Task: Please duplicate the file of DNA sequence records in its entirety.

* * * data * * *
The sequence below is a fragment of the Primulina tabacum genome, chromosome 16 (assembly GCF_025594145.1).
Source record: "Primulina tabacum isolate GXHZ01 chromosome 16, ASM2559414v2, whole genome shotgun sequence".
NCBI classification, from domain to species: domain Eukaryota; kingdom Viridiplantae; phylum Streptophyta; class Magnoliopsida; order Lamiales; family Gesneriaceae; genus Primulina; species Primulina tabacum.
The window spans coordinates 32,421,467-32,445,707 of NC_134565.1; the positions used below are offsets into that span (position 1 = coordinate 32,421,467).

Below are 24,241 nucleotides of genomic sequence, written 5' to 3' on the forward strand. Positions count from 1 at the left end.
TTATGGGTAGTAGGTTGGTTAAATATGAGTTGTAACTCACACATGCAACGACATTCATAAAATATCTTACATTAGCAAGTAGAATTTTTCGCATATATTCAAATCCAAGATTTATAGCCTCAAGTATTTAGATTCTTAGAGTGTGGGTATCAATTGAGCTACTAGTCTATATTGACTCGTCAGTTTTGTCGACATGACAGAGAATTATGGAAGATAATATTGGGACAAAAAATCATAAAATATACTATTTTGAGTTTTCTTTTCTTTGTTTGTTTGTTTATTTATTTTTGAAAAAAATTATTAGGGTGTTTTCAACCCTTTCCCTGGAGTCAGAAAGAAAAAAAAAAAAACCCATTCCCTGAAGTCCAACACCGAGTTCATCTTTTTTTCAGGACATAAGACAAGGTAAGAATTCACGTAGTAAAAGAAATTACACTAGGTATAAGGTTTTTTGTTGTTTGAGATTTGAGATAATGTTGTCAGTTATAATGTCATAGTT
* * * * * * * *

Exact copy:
The sequence below is a fragment of the Primulina tabacum genome, chromosome 16 (assembly GCF_025594145.1).
Source record: "Primulina tabacum isolate GXHZ01 chromosome 16, ASM2559414v2, whole genome shotgun sequence".
NCBI classification, from domain to species: domain Eukaryota; kingdom Viridiplantae; phylum Streptophyta; class Magnoliopsida; order Lamiales; family Gesneriaceae; genus Primulina; species Primulina tabacum.
The window spans coordinates 32,421,467-32,445,707 of NC_134565.1; the positions used below are offsets into that span (position 1 = coordinate 32,421,467).

Below are 24,241 nucleotides of genomic sequence, written 5' to 3' on the forward strand. Positions count from 1 at the left end.
TTATGGGTAGTAGGTTGGTTAAATATGAGTTGTAACTCACACATGCAACGACATTCATAAAATATCTTACATTAGCAAGTAGAATTTTTCGCATATATTCAAATCCAAGATTTATAGCCTCAAGTATTTAGATTCTTAGAGTGTGGGTATCAATTGAGCTACTAGTCTATATTGACTCGTCAGTTTTGTCGACATGACAGAGAATTATGGAAGATAATATTGGGACAAAAAATCATAAAATATACTATTTTGAGTTTTCTTTTCTTTGTTTGTTTGTTTATTTATTTTTGAAAAAAATTATTAGGGTGTTTTCAACCCTTTCCCTGGAGTCAGAAAGAAAAAAAAAAAAACCCATTCCCTGAAGTCCAACACCGAGTTCATCTTTTTTTCAGGACATAAGACAAGGTAAGAATTCACGTAGTAAAAGAAATTACACTAGGTATAAGGTTTTTTGTTGTTTGAGATTTGAGATAATGTTGTCAGTTATAATGTCATAGTT